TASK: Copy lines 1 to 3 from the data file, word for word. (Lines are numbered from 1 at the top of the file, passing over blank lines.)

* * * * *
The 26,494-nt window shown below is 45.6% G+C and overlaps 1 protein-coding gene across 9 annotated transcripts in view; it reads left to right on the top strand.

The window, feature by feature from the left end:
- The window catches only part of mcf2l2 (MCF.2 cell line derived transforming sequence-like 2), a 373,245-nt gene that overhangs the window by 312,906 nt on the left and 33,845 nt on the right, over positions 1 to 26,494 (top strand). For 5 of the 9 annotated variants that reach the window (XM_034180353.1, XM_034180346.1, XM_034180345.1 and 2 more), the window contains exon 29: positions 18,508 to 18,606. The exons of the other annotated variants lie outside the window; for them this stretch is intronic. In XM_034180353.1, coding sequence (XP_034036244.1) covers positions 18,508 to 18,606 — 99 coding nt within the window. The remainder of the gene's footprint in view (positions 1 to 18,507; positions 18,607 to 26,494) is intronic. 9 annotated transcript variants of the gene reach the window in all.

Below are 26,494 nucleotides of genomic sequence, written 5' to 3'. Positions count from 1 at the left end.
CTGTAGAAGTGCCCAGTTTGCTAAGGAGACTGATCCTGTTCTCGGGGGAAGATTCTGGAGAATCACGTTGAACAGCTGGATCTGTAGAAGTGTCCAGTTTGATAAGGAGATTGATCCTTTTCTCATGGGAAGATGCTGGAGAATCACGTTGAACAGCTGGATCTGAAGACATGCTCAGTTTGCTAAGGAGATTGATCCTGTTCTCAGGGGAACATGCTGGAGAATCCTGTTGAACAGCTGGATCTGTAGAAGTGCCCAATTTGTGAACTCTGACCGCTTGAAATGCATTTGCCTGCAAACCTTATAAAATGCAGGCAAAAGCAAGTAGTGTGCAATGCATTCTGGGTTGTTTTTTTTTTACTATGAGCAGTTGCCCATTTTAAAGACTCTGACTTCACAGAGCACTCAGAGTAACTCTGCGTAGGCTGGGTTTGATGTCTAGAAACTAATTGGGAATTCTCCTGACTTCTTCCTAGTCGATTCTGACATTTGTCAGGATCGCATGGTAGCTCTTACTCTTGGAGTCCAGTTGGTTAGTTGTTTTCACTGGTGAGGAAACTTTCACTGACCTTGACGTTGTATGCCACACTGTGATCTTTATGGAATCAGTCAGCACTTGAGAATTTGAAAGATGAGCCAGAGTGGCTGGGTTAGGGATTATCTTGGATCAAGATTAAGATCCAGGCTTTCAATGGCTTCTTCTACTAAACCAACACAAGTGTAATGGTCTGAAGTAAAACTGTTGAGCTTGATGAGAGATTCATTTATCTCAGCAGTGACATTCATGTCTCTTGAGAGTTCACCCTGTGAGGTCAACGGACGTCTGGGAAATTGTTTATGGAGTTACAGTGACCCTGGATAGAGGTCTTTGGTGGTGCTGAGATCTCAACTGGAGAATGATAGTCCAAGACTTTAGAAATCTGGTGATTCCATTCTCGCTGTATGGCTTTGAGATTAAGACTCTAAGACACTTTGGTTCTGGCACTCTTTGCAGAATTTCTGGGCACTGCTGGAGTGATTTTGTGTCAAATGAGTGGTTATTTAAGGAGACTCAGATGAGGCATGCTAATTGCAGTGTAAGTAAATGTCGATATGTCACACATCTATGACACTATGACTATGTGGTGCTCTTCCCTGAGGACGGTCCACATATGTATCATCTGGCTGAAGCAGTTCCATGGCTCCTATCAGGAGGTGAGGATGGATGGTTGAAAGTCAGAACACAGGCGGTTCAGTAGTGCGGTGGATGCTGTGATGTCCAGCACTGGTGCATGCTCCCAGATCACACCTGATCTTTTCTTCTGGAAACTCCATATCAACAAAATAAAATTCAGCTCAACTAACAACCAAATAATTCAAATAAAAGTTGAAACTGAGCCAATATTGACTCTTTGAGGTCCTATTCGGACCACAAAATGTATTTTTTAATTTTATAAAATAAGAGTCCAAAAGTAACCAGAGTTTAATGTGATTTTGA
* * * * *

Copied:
The 26,494-nt window shown below is 45.6% G+C and overlaps 1 protein-coding gene across 9 annotated transcripts in view; it reads left to right on the top strand.

The window, feature by feature from the left end:
- The window catches only part of mcf2l2 (MCF.2 cell line derived transforming sequence-like 2), a 373,245-nt gene that overhangs the window by 312,906 nt on the left and 33,845 nt on the right, over positions 1 to 26,494 (top strand). For 5 of the 9 annotated variants that reach the window (XM_034180353.1, XM_034180346.1, XM_034180345.1 and 2 more), the window contains exon 29: positions 18,508 to 18,606. The exons of the other annotated variants lie outside the window; for them this stretch is intronic. In XM_034180353.1, coding sequence (XP_034036244.1) covers positions 18,508 to 18,606 — 99 coding nt within the window. The remainder of the gene's footprint in view (positions 1 to 18,507; positions 18,607 to 26,494) is intronic. 9 annotated transcript variants of the gene reach the window in all.